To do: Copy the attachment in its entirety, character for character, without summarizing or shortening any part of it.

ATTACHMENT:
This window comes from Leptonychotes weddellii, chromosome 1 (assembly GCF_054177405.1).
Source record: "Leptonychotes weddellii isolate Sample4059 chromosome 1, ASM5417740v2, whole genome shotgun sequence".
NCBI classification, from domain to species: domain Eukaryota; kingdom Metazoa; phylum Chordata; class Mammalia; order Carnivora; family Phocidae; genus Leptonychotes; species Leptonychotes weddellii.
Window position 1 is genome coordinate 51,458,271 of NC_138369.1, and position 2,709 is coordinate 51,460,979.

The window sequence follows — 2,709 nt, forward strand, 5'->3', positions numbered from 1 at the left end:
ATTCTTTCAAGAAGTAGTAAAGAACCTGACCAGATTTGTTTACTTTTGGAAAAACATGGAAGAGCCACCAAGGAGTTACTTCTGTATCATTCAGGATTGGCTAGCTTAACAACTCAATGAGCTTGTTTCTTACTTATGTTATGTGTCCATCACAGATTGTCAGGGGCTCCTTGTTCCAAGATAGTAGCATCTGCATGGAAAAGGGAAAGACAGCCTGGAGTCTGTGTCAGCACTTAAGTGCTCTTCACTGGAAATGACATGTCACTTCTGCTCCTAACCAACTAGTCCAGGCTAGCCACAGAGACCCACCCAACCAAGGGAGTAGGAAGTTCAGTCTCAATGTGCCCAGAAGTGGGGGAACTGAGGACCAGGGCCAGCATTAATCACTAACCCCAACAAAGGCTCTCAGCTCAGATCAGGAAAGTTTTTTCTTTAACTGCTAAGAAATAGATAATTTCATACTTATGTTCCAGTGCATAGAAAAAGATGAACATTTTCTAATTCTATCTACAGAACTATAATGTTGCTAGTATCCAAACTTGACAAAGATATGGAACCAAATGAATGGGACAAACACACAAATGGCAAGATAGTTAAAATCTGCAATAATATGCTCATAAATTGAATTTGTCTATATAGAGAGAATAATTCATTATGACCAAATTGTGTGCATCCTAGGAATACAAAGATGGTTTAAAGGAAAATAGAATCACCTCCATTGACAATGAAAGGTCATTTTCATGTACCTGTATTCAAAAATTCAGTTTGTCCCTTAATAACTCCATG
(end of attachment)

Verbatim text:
This window comes from Leptonychotes weddellii, chromosome 1 (assembly GCF_054177405.1).
Source record: "Leptonychotes weddellii isolate Sample4059 chromosome 1, ASM5417740v2, whole genome shotgun sequence".
NCBI classification, from domain to species: domain Eukaryota; kingdom Metazoa; phylum Chordata; class Mammalia; order Carnivora; family Phocidae; genus Leptonychotes; species Leptonychotes weddellii.
Window position 1 is genome coordinate 51,458,271 of NC_138369.1, and position 2,709 is coordinate 51,460,979.

The window sequence follows — 2,709 nt, forward strand, 5'->3', positions numbered from 1 at the left end:
ATTCTTTCAAGAAGTAGTAAAGAACCTGACCAGATTTGTTTACTTTTGGAAAAACATGGAAGAGCCACCAAGGAGTTACTTCTGTATCATTCAGGATTGGCTAGCTTAACAACTCAATGAGCTTGTTTCTTACTTATGTTATGTGTCCATCACAGATTGTCAGGGGCTCCTTGTTCCAAGATAGTAGCATCTGCATGGAAAAGGGAAAGACAGCCTGGAGTCTGTGTCAGCACTTAAGTGCTCTTCACTGGAAATGACATGTCACTTCTGCTCCTAACCAACTAGTCCAGGCTAGCCACAGAGACCCACCCAACCAAGGGAGTAGGAAGTTCAGTCTCAATGTGCCCAGAAGTGGGGGAACTGAGGACCAGGGCCAGCATTAATCACTAACCCCAACAAAGGCTCTCAGCTCAGATCAGGAAAGTTTTTTCTTTAACTGCTAAGAAATAGATAATTTCATACTTATGTTCCAGTGCATAGAAAAAGATGAACATTTTCTAATTCTATCTACAGAACTATAATGTTGCTAGTATCCAAACTTGACAAAGATATGGAACCAAATGAATGGGACAAACACACAAATGGCAAGATAGTTAAAATCTGCAATAATATGCTCATAAATTGAATTTGTCTATATAGAGAGAATAATTCATTATGACCAAATTGTGTGCATCCTAGGAATACAAAGATGGTTTAAAGGAAAATAGAATCACCTCCATTGACAATGAAAGGTCATTTTCATGTACCTGTATTCAAAAATTCAGTTTGTCCCTTAATAACTCCATG